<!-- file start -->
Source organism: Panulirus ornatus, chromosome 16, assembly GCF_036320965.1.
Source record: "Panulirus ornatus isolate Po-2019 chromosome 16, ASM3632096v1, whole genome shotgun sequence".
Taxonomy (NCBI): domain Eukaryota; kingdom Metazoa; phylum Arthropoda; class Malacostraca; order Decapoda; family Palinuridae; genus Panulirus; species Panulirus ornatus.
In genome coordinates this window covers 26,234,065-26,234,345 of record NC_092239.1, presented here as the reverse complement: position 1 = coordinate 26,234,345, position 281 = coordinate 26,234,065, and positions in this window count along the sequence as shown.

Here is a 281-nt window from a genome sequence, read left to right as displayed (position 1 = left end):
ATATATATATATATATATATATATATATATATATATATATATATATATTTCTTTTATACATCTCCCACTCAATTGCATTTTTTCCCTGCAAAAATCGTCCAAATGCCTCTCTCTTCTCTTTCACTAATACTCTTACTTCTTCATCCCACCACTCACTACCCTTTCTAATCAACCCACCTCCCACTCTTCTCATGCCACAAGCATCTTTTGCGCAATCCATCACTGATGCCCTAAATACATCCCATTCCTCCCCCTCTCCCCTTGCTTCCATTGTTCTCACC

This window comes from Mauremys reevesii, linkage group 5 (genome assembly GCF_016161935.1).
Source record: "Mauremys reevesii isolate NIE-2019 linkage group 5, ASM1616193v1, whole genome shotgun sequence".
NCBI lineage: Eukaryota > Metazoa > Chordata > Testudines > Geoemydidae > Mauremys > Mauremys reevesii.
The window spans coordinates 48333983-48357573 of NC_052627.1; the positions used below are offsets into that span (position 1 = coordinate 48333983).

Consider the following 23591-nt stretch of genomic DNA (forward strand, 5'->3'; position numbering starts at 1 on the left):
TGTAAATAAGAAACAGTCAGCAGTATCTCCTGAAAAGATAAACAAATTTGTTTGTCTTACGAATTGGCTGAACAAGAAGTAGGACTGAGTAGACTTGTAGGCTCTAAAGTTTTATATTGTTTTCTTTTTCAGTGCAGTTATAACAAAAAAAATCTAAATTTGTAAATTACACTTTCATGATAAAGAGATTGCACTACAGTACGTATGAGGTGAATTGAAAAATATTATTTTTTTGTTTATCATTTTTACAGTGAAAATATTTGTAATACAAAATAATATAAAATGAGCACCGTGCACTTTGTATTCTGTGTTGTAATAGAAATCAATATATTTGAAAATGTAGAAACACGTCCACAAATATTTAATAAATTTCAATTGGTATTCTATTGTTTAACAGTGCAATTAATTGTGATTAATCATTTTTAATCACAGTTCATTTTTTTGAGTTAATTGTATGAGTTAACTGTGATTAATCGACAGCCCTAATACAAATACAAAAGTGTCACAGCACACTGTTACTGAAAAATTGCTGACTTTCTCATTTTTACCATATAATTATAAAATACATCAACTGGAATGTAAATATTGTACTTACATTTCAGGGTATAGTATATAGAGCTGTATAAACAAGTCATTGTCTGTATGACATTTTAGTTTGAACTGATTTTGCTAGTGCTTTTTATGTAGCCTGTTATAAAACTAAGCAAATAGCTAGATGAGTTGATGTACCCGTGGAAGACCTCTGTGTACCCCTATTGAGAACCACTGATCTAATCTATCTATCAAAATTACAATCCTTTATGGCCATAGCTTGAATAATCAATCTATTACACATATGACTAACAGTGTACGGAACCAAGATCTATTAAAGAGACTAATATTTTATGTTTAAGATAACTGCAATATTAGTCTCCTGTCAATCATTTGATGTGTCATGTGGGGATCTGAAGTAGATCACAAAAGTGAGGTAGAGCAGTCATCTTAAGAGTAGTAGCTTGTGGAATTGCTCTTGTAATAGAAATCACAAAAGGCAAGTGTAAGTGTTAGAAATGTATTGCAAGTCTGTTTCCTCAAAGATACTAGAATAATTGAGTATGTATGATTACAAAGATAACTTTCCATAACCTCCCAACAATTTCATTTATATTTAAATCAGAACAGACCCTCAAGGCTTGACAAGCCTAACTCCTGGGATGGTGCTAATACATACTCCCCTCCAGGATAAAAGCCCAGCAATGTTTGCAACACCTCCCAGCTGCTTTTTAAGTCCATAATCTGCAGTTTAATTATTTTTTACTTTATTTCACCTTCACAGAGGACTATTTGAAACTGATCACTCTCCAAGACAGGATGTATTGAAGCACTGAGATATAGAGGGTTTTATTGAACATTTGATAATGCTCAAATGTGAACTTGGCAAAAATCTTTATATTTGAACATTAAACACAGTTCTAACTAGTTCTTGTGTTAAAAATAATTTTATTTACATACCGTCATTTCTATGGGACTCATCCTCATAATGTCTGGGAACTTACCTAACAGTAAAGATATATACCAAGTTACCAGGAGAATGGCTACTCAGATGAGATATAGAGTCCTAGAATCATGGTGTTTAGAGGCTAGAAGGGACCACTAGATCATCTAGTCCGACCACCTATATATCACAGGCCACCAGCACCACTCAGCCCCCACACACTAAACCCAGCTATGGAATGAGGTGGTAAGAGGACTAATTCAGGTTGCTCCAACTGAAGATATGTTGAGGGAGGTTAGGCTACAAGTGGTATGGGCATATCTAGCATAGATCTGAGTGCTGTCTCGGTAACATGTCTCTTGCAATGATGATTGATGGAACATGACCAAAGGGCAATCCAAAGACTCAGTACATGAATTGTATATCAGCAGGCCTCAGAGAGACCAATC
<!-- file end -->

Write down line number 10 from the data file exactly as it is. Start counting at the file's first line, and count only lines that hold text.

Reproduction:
The window spans coordinates 48333983-48357573 of NC_052627.1; the positions used below are offsets into that span (position 1 = coordinate 48333983).